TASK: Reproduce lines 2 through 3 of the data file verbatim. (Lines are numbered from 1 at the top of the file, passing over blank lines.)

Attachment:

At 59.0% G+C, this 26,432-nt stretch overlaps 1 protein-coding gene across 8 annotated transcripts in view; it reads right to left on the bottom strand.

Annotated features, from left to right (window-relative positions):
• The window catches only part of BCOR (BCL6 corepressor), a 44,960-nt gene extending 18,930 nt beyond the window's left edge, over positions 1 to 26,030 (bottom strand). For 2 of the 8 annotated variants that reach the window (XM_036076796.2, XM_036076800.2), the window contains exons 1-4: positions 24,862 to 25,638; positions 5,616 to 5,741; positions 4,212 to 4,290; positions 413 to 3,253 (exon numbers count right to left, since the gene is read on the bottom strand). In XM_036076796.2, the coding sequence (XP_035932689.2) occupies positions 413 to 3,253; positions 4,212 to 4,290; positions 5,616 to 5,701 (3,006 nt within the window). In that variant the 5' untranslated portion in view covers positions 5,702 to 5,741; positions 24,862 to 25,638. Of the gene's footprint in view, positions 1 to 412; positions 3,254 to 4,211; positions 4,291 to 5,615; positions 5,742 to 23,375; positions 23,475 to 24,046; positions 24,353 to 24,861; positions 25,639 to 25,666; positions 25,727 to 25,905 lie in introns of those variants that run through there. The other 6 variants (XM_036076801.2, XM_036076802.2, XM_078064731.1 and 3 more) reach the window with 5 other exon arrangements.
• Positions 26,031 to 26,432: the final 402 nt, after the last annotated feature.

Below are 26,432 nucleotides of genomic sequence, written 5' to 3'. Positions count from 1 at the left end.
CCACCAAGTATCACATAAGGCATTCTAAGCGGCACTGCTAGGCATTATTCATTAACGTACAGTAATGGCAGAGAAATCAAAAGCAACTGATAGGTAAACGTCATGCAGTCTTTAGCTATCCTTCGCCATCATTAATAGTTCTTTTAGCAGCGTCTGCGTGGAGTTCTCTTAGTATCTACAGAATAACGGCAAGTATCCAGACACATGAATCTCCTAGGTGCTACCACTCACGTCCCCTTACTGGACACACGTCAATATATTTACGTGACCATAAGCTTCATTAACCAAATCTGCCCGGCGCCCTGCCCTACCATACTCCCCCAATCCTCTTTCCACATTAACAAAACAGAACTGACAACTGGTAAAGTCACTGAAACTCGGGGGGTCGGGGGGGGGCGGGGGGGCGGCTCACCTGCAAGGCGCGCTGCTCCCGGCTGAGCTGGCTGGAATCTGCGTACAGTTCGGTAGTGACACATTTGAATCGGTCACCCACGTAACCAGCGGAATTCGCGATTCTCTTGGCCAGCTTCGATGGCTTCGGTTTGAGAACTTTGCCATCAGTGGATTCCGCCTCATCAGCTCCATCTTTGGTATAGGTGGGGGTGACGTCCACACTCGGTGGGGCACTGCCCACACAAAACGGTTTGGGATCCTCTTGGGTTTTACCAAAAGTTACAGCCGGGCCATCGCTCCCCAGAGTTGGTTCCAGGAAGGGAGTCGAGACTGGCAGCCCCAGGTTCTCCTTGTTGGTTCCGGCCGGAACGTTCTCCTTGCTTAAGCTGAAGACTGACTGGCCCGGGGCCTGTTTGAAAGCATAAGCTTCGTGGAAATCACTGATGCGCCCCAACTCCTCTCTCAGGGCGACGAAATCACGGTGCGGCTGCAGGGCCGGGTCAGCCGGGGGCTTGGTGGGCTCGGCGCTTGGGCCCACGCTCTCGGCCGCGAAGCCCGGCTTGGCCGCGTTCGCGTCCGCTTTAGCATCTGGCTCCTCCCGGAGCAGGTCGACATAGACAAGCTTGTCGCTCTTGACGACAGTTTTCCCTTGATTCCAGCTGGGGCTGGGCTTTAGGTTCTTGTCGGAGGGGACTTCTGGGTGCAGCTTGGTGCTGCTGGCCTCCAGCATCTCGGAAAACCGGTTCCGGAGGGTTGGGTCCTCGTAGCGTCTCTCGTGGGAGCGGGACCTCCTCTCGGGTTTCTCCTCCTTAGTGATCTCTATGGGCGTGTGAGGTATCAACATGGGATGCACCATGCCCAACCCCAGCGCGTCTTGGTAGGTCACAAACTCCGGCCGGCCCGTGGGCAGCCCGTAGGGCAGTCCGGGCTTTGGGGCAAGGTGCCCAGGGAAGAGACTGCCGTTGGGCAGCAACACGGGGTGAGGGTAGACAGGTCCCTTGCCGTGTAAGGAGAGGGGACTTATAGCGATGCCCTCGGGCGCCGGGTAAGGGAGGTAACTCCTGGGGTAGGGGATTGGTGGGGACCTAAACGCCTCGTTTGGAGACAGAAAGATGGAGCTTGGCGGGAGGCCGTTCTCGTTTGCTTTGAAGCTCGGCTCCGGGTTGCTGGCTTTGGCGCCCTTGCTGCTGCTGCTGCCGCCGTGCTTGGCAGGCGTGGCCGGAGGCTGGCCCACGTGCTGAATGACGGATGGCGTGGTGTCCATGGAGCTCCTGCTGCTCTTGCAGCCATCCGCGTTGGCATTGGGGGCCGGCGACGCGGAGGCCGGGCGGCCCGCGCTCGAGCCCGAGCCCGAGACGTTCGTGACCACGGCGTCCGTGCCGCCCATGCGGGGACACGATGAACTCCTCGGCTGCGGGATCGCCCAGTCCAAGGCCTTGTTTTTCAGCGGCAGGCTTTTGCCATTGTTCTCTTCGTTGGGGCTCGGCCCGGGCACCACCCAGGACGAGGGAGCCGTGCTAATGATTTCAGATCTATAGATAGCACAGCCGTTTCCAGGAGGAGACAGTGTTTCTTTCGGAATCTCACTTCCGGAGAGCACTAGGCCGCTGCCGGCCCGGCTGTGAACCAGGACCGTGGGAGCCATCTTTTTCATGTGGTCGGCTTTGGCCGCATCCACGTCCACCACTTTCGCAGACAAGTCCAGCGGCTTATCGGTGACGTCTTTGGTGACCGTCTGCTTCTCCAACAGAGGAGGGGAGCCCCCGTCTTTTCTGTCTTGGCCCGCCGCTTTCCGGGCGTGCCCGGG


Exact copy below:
Annotated features, from left to right (window-relative positions):
• The window catches only part of BCOR (BCL6 corepressor), a 44,960-nt gene extending 18,930 nt beyond the window's left edge, over positions 1 to 26,030 (bottom strand). For 2 of the 8 annotated variants that reach the window (XM_036076796.2, XM_036076800.2), the window contains exons 1-4: positions 24,862 to 25,638; positions 5,616 to 5,741; positions 4,212 to 4,290; positions 413 to 3,253 (exon numbers count right to left, since the gene is read on the bottom strand). In XM_036076796.2, the coding sequence (XP_035932689.2) occupies positions 413 to 3,253; positions 4,212 to 4,290; positions 5,616 to 5,701 (3,006 nt within the window). In that variant the 5' untranslated portion in view covers positions 5,702 to 5,741; positions 24,862 to 25,638. Of the gene's footprint in view, positions 1 to 412; positions 3,254 to 4,211; positions 4,291 to 5,615; positions 5,742 to 23,375; positions 23,475 to 24,046; positions 24,353 to 24,861; positions 25,639 to 25,666; positions 25,727 to 25,905 lie in introns of those variants that run through there. The other 6 variants (XM_036076801.2, XM_036076802.2, XM_078064731.1 and 3 more) reach the window with 5 other exon arrangements.